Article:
Tropical Storm Beta became the ninth named storm to hit the mainland United States when its center came ashore on the Texas Gulf Coast on Monday night.
The last time this many named storms hit the mainland U.S. in a single season, Europe was embroiled in World War I, the U.S. president was Woodrow Wilson and the year was 1916.
The center of Beta crossed the Texas coast near the southern end of Matagorda Peninsula, southwest of Houston near Port O'Connor, around 10 p.m. (11 p.m. ET), the National Hurricane Center said. It had maximum sustained winds of 45 mph.
Streets were reported to have flooded in parts of Houston and League City as the storm approached. The storm is expected to create a" long-duration rainfall event" from the middle coast of Texas to southwestern Louisiana, forecasters said.
Houston's fire chief tweeted that the fire department had completed 20 evacuations from flooded vehicles. "We preach this often. DON’T DRIVE THROUGH FLOODED STREETS!" Fire Chief Samuel Peña wrote, adding, "I promise the water will win."
Overnight, Beta brought 3 to 4 feet of storm surge during high tide to the Galveston area down to San Luis Pass.
When Beta made landfall it became the ninth landfalling named storm on the mainland U.S. this year, tying that 104-year-old record.
By early Tuesday, storm surge warnings were discontinued for a stretch between Port Aransas, to Sargent, Texas.
But storm surge warnings remained from Sargent to Sabine Pass, including Galveston Bay, the hurricane center said. Tropical storm warnings were in effect from Port Aransas to Morgan City in Louisiana. The storm is forecast to move along the southeastern Texas coast Tuesday and Wednesday.
Forecasters have warned Beta's impact will be found beyond the center of the storm, as heavy rain was forecast to fall well away from the center across portions of Louisiana including New Orleans to Lafayette and Lake Charles where training rain bands could cause big rain totals and flash flood concerns.
Texas Gov. Greg Abbott on Monday issued a disaster declaration for 29 counties, and the governor urged residents to stay vigilant and take precautions. Louisiana Gov. John Bel Edwards on Monday also declared a state of emergency in advance of the storm. The orders aid in state assistance.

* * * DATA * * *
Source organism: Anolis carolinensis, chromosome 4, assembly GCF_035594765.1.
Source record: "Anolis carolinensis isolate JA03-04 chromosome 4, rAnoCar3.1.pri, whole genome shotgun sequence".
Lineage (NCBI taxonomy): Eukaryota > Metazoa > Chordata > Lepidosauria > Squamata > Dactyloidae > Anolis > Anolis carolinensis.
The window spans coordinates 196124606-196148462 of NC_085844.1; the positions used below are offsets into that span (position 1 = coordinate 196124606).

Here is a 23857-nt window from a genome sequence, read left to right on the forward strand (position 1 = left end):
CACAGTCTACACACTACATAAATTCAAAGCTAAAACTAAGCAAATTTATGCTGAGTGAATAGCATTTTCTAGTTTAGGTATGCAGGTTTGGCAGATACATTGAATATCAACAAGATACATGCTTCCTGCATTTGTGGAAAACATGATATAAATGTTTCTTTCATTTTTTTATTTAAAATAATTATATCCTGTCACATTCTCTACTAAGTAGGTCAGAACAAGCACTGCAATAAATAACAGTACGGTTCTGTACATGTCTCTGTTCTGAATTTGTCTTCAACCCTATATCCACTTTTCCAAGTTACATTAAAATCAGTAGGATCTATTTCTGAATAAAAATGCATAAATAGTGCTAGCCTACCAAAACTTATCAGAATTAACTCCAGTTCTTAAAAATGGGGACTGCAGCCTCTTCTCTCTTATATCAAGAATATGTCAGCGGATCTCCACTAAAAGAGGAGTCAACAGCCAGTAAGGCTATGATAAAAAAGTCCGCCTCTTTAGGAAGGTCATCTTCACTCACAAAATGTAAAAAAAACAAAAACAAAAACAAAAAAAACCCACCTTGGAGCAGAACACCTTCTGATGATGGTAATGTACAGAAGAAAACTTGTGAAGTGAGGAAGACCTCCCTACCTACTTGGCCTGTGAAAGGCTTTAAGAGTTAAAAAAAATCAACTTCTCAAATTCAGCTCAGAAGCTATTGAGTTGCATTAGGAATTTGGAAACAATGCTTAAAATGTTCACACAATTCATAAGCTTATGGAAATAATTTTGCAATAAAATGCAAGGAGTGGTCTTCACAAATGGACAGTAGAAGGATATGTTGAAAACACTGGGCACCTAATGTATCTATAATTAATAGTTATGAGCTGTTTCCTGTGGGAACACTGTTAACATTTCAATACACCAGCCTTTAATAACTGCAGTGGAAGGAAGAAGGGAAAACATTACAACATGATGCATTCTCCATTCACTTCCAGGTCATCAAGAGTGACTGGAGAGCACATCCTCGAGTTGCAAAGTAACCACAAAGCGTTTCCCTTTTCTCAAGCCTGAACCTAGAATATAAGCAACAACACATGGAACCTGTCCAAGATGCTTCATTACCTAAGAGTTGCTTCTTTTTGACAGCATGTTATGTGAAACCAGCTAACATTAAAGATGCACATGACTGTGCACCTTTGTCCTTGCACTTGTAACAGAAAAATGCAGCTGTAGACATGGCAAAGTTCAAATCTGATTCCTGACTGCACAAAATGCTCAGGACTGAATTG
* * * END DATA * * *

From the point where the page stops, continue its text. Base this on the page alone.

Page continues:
Jeff Linder, meteorologist with the Harris County Flood Control District, tweeted Monday evening that the southern parts of the county and parts of northern Galveston and Brazoria counties saw around 1 to 2 inches of rain over three hours, and 3 to 4 inches of rain over the last 12 hours.
In this record-tying season, some communities are still reeling from the impact of other named storms. It has been nearly a month since Hurricane Laura made landfall on the Louisiana coast, but many are still without power. Three to 6 inches of rain could fall across hard-hit areas like Lake Charles through Wednesday.
Storm surge and heavy rain were forecast to be the greatest risks associated with Beta. The highest storm surge of 2 to 4 feet was forecast in Texas from Sargent to Sabine Pass, which includes Galveston Bay.
Here is a list of the surge forecasts for other portions of the Texas and Louisiana coasts:
Sargent, Texas, to Sabine Pass including Galveston Bay: 2-4 feet.
Sabine Pass to Ocean Springs, Miss.: 1-3 feet.
Baffin Bay, Texas to Sargent, Texas: 1-3 feet.
The mouth of the Rio Grande to Baffin Bay: 1-2 feet.
Beta is expected to produce rainfall accumulations of 5-10 inches with isolated totals of 15 inches from the middle Texas coast to southeast Louisiana this week. Rainfall totals of 3-5 inches are expected northward into the ArkLaTex region and east into the Lower Mississippi Valley. Flash and urban flooding is likely, as well as isolated minor river flooding.
Isolated tornadoes were also possible, as is typical with landfalling tropical systems.
On Sept. 18, Tropical Storm Wilfred completed the 2020 Atlantic Hurricane names list. After that, meteorologists turned to the Greek Alphabet: Storms Alpha and Beta were named that day. Three named storms in the same day broke the record for the North Atlantic during the modern era.
Beta is the 23rd named storm of the 2020 season. The only other time meteorologists have had to use the Greek Alphabet was during the hyperactive storm 2005 season. Beta is also the 10th named storm in September alone, breaking the record for most September storms on record with more than a week still to go.
With 70 days left in the hurricane season ending Nov. 30, meteorologists are wondering how far into the Greek Alphabet we will get. In 2005, that number was six, making it to Zeta.
What happens if a Greek-named storm is destructive enough to be retired? According to the World Meteorological Organization Greek names cannot be retired. The name will be added to the list of retired names with the year and details, but will remain on the Greek Alphabet list for future seasons.